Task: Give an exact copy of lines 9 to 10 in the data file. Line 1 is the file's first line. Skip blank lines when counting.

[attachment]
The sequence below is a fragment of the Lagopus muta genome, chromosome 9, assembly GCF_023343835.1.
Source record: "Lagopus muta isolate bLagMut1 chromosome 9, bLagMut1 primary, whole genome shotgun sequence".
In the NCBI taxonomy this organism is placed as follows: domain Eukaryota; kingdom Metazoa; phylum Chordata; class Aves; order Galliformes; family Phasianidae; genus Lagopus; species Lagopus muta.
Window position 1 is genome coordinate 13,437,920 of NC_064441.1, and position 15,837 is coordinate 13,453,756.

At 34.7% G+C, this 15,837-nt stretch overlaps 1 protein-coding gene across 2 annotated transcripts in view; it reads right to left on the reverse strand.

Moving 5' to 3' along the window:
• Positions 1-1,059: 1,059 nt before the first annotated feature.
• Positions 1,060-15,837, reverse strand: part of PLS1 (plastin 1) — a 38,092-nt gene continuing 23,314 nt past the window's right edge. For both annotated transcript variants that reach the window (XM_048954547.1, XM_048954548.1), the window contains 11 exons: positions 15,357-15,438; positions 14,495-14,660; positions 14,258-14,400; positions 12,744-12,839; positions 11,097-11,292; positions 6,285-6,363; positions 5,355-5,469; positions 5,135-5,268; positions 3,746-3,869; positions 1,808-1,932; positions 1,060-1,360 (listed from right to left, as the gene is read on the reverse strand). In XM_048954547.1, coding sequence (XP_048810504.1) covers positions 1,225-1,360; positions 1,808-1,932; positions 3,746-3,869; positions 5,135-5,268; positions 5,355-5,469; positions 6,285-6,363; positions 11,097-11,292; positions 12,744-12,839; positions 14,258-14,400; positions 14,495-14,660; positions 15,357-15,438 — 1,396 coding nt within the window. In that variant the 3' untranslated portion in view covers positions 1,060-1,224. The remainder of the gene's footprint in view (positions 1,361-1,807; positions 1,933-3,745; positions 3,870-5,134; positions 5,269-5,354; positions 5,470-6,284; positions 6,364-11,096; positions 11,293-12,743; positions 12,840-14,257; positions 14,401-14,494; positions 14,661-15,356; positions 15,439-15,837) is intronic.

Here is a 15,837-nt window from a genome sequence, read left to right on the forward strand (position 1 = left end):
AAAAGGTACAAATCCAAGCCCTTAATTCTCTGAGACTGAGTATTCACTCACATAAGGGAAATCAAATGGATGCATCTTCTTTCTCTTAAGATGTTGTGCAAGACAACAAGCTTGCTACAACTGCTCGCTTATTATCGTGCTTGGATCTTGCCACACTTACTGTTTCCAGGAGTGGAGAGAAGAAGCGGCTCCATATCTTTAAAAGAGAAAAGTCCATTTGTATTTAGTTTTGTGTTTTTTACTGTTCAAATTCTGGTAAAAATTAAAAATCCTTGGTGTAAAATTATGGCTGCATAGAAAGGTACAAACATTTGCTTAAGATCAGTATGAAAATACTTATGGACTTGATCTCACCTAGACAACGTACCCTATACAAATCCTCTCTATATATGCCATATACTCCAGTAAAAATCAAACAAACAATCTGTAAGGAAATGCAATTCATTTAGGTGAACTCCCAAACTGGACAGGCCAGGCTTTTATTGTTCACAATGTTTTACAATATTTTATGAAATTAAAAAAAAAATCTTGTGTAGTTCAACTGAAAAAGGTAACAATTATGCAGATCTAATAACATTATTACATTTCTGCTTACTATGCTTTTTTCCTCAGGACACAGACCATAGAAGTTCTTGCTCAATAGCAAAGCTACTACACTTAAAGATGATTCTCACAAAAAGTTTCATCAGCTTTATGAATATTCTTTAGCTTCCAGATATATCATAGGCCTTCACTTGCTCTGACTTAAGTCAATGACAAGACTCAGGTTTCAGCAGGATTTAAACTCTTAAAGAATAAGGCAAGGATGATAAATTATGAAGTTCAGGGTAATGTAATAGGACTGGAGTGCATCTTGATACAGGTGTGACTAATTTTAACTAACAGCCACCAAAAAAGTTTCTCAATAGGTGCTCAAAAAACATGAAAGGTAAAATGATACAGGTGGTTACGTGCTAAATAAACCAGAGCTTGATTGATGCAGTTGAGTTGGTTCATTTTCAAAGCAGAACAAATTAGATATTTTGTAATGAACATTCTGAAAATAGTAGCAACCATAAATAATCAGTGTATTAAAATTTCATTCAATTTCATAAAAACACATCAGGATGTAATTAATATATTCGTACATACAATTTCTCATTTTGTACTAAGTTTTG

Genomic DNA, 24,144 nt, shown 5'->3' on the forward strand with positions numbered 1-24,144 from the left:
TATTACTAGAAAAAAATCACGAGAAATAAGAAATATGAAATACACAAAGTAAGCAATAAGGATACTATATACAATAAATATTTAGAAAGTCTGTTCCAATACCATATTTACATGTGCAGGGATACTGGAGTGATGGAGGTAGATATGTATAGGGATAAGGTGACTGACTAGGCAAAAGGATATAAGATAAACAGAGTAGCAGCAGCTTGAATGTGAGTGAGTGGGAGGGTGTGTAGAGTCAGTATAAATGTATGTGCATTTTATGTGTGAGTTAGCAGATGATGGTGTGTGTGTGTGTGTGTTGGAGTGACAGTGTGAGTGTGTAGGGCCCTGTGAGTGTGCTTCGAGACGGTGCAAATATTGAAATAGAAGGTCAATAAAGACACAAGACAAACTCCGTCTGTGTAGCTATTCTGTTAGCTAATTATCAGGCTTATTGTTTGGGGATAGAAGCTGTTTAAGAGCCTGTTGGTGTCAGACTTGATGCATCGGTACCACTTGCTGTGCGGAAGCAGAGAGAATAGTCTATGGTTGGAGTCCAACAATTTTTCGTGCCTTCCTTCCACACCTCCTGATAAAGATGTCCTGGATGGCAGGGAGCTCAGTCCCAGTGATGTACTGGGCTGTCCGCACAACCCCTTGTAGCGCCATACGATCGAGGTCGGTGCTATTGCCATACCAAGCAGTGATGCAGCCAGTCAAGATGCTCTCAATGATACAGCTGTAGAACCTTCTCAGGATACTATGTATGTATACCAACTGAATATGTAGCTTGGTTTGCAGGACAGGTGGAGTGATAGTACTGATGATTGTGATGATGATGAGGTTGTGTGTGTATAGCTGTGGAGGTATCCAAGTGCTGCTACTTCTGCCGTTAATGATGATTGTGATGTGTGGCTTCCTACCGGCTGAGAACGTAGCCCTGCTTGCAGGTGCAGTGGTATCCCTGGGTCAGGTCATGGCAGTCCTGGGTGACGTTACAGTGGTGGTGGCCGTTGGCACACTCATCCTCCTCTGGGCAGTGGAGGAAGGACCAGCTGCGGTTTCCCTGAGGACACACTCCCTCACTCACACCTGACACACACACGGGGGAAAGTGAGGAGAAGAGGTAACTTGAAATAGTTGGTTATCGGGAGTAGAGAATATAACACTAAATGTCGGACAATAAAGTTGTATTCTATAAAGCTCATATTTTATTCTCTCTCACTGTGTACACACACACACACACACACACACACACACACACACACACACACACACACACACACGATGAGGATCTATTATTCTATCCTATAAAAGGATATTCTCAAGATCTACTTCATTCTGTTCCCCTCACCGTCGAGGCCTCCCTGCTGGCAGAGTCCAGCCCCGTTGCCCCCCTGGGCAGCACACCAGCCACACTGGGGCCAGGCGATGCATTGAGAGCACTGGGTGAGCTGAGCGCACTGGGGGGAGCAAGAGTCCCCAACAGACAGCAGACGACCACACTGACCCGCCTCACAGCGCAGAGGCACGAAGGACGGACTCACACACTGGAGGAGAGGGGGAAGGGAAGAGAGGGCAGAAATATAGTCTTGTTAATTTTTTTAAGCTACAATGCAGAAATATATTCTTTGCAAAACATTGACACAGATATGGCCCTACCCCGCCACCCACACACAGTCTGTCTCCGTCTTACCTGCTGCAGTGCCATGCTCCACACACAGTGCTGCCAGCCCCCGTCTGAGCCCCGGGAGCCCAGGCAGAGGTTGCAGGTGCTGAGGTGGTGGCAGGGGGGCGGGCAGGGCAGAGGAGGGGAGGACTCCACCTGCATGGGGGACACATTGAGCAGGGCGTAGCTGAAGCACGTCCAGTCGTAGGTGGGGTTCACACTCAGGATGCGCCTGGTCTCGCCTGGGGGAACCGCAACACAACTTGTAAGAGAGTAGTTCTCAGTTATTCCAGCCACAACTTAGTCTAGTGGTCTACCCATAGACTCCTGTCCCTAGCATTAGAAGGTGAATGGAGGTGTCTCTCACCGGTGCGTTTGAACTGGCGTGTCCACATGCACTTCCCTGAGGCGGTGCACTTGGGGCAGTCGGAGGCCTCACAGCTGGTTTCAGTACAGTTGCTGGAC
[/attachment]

Here is a 15,837-nt window from a genome sequence, read left to right on the forward strand (position 1 = left end):
AAAAGGTACAAATCCAAGCCCTTAATTCTCTGAGACTGAGTATTCACTCACATAAGGGAAATCAAATGGATGCATCTTCTTTCTCTTAAGATGTTGTGCAAGACAACAAGCTTGCTACAACTGCTCGCTTATTATCGTGCTTGGATCTTGCCACACTTACTGTTTCCAGGAGTGGAGAGAAGAAGCGGCTCCATATCTTTAAAAGAGAAAAGTCCATTTGTATTTAGTTTTGTGTTTTTTACTGTTCAAATTCTGGTAAAAATTAAAAATCCTTGGTGTAAAATTATGGCTGCATAGAAAGGTACAAACATTTGCTTAAGATCAGTATGAAAATACTTATGGACTTGATCTCACCTAGACAACGTACCCTATACAAATCCTCTCTATATATGCCATATACTCCAGTAAAAATCAAACAAACAATCTGTAAGGAAATGCAATTCATTTAGGTGAACTCCCAAACTGGACAGGCCAGGCTTTTATTGTTCACAATGTTTTACAATATTTTATGAAATTAAAAAAAAAATCTTGTGTAGTTCAACTGAAAAAGGTAACAATTATGCAGATCTAATAACATTATTACATTTCTGCTTACTATGCTTTTTTCCTCAGGACACAGACCATAGAAGTTCTTGCTCAATAGCAAAGCTACTACACTTAAAGATGATTCTCACAAAAAGTTTCATCAGCTTTATGAATATTCTTTAGCTTCCAGATATATCATAGGCCTTCACTTGCTCTGACTTAAGTCAATGACAAGACTCAGGTTTCAGCAGGATTTAAACTCTTAAAGAATAAGGCAAGGATGATAAATTATGAAGTTCAGGGTAATGTAATAGGACTGGAGTGCATCTTGATACAGGTGTGACTAATTTTAACTAACAGCCACCAAAAAAGTTTCTCAATAGGTGCTCAAAAAACATGAAAGGTAAAATGATACAGGTGGTTACGTGCTAAATAAACCAGAGCTTGATTGATGCAGTTGAGTTGGTTCATTTTCAAAGCAGAACAAATTAGATATTTTGTAATGAACATTCTGAAAATAGTAGCAACCATAAATAATCAGTGTATTAAAATTTCATTCAATTTCATAAAAACACATCAGGATGTAATTAATATATTCGTACATACAATTTCTCATTTTGTACTAAGTTTTG